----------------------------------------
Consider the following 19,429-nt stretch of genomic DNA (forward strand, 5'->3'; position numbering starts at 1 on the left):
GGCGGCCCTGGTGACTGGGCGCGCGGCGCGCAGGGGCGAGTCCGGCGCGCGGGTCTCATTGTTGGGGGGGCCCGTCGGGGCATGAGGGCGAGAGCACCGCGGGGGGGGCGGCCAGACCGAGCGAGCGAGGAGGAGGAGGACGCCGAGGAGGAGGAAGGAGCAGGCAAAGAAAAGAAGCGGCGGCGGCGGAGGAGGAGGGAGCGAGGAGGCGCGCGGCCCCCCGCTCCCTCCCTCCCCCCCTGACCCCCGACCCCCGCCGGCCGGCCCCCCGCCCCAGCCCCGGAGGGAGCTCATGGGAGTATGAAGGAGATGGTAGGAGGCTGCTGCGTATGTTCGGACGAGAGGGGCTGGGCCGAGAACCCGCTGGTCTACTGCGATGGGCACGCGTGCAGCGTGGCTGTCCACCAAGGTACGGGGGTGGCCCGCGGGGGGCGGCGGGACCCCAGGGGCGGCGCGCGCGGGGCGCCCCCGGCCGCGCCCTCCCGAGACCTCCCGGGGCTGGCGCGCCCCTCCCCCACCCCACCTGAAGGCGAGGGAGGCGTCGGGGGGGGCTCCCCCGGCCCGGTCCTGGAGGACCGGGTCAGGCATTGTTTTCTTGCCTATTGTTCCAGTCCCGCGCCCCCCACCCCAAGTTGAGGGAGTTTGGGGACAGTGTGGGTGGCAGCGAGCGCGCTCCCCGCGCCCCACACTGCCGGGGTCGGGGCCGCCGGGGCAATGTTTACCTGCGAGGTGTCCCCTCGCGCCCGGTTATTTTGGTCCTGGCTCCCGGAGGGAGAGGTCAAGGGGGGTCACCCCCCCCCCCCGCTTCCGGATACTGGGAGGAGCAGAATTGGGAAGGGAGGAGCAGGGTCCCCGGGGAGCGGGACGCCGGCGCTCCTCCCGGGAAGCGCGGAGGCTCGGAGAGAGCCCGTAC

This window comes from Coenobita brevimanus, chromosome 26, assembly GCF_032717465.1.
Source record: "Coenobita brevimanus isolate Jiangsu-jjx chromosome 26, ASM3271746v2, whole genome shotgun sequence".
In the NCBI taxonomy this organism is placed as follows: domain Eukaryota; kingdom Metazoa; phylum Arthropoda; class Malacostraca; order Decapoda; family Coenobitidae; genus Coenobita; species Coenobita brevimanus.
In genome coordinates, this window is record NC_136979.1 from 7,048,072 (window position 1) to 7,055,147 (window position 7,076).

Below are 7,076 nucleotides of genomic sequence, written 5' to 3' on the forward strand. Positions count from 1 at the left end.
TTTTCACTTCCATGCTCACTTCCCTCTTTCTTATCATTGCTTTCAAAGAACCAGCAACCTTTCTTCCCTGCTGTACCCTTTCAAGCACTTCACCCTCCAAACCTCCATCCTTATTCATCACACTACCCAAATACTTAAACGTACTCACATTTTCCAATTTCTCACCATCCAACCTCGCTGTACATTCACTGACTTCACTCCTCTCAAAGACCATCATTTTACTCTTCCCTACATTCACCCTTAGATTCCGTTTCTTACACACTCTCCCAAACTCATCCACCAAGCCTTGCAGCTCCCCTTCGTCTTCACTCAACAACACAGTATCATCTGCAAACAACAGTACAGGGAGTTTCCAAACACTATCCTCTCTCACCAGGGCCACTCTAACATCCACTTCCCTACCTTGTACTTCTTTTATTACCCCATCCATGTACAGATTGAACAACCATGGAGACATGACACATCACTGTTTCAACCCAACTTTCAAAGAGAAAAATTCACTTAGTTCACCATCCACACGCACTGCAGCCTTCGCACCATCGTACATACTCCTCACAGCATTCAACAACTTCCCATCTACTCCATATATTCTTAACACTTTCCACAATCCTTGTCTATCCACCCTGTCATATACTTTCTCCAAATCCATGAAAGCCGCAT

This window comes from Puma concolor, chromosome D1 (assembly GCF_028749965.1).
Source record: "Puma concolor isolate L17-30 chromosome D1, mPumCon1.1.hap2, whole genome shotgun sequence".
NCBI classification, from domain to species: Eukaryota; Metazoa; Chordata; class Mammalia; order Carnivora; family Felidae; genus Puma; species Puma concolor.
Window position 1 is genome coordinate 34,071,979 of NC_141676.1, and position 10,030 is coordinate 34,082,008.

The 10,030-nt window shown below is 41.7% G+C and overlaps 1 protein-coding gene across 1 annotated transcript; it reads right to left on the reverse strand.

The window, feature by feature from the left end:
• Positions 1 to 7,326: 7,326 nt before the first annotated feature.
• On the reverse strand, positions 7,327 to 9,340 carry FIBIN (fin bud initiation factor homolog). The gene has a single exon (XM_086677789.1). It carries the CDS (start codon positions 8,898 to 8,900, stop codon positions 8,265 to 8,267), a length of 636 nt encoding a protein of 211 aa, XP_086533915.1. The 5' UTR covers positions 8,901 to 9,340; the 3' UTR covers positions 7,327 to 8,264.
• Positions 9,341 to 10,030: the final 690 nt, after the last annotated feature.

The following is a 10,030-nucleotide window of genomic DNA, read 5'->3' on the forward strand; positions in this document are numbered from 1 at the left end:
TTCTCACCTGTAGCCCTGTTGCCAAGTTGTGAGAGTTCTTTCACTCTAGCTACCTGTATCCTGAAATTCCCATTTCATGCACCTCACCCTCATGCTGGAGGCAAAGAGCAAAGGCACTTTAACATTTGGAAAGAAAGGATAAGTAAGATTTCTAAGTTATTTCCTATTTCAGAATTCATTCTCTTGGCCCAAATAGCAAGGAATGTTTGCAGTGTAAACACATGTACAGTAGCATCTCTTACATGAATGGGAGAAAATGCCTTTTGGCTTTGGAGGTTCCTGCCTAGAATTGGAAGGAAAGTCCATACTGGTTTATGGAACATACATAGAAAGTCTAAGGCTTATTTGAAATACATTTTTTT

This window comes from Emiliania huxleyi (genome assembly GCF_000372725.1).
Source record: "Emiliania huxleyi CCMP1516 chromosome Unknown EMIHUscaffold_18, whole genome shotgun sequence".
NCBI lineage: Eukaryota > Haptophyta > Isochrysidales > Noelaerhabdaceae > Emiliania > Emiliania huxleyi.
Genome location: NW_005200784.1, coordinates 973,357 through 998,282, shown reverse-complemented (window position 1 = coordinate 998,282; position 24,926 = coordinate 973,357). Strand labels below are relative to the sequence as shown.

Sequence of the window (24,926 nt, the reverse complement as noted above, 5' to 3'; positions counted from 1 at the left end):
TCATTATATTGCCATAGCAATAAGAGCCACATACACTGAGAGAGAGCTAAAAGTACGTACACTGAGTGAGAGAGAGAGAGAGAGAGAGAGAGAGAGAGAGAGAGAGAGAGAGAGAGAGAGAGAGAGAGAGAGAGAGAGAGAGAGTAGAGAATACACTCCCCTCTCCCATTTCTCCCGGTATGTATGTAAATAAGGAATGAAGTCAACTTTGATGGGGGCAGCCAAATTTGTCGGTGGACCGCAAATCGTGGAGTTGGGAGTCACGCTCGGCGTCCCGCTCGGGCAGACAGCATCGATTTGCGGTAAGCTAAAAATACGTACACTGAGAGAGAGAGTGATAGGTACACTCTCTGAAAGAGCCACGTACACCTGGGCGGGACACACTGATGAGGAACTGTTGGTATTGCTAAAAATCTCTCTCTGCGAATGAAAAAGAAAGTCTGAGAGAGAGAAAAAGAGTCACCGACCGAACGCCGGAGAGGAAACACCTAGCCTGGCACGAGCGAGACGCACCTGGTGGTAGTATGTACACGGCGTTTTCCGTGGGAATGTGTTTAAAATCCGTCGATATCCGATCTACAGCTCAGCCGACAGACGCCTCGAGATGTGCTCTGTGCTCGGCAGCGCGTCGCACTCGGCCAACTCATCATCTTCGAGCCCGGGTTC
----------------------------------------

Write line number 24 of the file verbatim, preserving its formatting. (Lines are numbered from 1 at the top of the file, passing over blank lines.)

Sequence of the window (24,926 nt, the reverse complement as noted above, 5' to 3'; positions counted from 1 at the left end):